Dare to Be Great: Advice from My Former Battalion Commander

Dare to be GreatI’ve met many Army Officers who thought their next duty assignment would make them great.

Heck, I’ve been guilty of this myself.

We think that if were selected for that prestigious command position or a certain staff position, our talents will shine and we will be recognized as great leaders.

Let me tell you, things seldom happen that way.

You see, the position seldom makes the person.

Instead, it reveals the person.

And if you don’t believe me, think about that new power hungry person who has never been in charge before, but is now placed in charge.

What do they do?

They belittle their followers.

They bully people.

They’re dictators.

In essence, they are ineffective leaders.

Their true colors shine through.

And they were probably the same way before they got the position, they just didn’t have anyone to order around.

If you want to be successful in life, you must take a different approach.

You must realize that every job you do is important.

And you should realize that your job performance doesn’t change much, regardless of what you do.

You see, most Generals were good Lieutenants.

And most effective Company Commanders were effective Platoon Leaders.

Sure, there are few exceptions to this rule, but not many.

If you don’t take pride in your current job or aren’t very good at it, there’s a good chance you will repeat the same thing in your next job.

Whenever I used to interview people, I always asked them what they thought about their current job.

Whenever they told me it was unimportant or boring, I normally wouldn’t hire them.

You see, I didn’t want them to feel that way about their new job too.

I knew that if they didn’t have “pride of ownership” now, they wouldn’t have it in the future.

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I’ve always encouraged young officers and NCOs to dare to be great.

Even if your job is to clean the latrines, you should take pride in what you do and have the cleanest latrines on base!

And if you are a cook, make sure the food you cook is done at the best of your ability.

This advice applies to any job or MOS.

Simply put, dare to be great.

When you do great things, you will get noticed.

It might not happen right away, but it will happen.

Most people do the bare minimum.

There is always room at the top of any organization for people who go above and beyond what is expected.

When you dare to be great now, you will become great later on!

One of my favorite authors is Russell Conwell.

He is the famous author of Acres of Diamonds.

In his book he says “You think you are going to be made great by an office, but remember that if you are not great before you get the office, you won’t be great when you secure it. It will only be a burlesque in that shape.”dare

I don’t know about you, but I think that is spot on advice.

Once again, the job doesn’t make the man.

It reveals the man.

My advice to you is to be great right now.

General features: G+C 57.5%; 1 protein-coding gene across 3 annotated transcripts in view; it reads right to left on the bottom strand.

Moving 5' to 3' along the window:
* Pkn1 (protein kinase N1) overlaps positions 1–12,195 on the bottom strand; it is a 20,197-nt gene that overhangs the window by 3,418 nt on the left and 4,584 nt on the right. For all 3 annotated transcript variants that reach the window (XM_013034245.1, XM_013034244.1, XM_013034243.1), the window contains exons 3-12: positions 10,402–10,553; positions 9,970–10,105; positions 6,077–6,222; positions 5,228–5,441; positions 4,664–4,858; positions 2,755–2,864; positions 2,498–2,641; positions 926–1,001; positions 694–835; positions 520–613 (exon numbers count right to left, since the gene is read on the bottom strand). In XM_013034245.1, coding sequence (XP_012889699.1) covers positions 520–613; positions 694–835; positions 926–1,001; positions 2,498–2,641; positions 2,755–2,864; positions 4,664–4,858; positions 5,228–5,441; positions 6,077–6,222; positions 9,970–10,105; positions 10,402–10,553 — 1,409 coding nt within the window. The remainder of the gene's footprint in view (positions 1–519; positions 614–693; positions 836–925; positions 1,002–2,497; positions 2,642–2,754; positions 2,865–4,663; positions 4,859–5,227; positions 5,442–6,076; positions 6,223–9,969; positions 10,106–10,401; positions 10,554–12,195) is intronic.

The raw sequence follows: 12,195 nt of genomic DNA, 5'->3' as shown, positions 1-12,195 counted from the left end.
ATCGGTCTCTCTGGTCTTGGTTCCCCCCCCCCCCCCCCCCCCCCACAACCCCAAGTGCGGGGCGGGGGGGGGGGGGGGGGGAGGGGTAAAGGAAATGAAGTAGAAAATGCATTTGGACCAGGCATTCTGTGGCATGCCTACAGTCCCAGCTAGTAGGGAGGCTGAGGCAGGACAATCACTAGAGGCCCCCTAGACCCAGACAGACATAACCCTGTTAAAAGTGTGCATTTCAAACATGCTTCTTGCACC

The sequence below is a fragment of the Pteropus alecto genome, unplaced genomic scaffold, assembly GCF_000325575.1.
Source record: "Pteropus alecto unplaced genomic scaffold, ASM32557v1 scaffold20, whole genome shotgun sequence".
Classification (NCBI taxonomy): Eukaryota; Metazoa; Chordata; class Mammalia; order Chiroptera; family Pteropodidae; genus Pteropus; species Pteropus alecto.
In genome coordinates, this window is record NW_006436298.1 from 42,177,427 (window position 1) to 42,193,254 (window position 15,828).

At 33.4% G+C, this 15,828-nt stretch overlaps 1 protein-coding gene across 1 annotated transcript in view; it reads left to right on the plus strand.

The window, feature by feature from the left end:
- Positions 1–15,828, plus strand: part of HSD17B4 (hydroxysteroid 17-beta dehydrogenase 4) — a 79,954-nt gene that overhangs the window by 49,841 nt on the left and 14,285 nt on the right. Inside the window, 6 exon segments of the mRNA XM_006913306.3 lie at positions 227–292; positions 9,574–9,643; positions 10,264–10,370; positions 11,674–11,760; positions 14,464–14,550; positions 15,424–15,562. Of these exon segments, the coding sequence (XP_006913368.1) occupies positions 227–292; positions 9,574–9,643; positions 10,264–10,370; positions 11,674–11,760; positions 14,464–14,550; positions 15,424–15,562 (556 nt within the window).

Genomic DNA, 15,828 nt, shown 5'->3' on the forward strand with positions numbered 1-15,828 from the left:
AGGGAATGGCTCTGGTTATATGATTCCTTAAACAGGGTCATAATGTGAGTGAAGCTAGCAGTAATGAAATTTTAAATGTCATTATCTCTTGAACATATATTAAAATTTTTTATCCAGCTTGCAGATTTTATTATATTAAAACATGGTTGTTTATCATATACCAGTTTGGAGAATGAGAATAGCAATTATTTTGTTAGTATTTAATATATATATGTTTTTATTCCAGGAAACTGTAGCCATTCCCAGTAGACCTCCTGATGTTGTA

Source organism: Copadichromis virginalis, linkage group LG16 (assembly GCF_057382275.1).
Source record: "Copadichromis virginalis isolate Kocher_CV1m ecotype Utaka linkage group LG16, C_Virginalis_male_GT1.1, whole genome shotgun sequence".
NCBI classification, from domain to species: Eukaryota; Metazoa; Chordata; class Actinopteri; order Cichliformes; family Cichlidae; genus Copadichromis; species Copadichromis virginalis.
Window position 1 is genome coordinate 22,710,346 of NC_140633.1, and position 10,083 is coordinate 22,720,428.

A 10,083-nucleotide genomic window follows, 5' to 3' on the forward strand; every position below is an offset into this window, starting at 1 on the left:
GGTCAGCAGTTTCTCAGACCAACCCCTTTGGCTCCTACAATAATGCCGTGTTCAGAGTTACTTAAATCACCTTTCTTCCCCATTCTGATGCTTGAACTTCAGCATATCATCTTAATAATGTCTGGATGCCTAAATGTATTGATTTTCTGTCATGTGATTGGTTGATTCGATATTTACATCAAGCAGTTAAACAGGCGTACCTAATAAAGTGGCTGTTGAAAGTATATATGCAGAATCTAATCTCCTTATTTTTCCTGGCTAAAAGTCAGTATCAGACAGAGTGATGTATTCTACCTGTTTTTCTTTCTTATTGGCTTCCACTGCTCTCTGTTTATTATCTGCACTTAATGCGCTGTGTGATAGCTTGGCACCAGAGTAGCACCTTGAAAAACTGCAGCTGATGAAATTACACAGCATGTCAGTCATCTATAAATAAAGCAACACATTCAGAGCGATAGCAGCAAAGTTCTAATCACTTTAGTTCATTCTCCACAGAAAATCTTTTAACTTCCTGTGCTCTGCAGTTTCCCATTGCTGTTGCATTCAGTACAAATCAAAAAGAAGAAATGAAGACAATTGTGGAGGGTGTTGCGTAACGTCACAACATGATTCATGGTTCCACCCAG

Take pride in what you do and strive to make a difference.

People will notice.

And even if you think your job isn’t important, it is.

Every job is important.

This includes leadership positions, staff positions and any other job the military gives you.

We are one BIG TEAM.

We rely on each other.

So don’t underestimate the difference that YOU can make!

One of my former Battalion Commanders used to say “Dare to be great!”

His advice inspired me to be the best me.

He inspired me to take pride in what I do and strive to make a difference.

I hope it will have a similar impact with you.

So now is the time….be great at whatever you are doing.

Lets here your comments, how will you be great in the position you are in?

You can tell us below.

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Thanks for Your Service,

Chuck Holmes

SKYPE: mrchuckholmes
(352) 503-4816 home office
Email: chuck@part-time-commander.com

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5 thoughts on “Dare to Be Great: Advice from My Former Battalion Commander

  1. Pingback: How to STRUCTURE Your Military Unit to be More Effective | Citizen Soldier Resource Center

  2. Jeff Ferry

    You should always be the best at whatever job you are doing. If you are working at the dining hall that is still an important job. I'm sure Generals think they are the most important thing in the world and the front line troops share the sentiment, but the truth is the whole machine that is the US military will not move if every section isn't working.
    Don't be the squeaky wheel… be the grease.

    Reply
  3. Greg Boudonck

    Wow, I love this post and this quote from you, “You must realize every job you do is important.”

    The fact is: if the Army has the job available, it is important. No matter what, every job in life is important. If we do that job considering it the most important job in the Army at that time, we will do it great.

    Many self-help books talk about this, including the greatest self-help book of all: the Bible. The whole body is important. The nose needs the left toe and vice versa.

    Like Chuck says: no matter your job, dare to be great!

    Reply
  4. Rick

    Nothing irritates me more than a person in a leadership role should be great just because they have that title of a leader. True leadership is excelling and inspiring no matter what position you are in. The quote “dare to be great” that you reference here is spot on. Sometimes people lack the confidence to fully come into their greatness. The more you try things and succeed, the more easily that confidence will come.

    Reply

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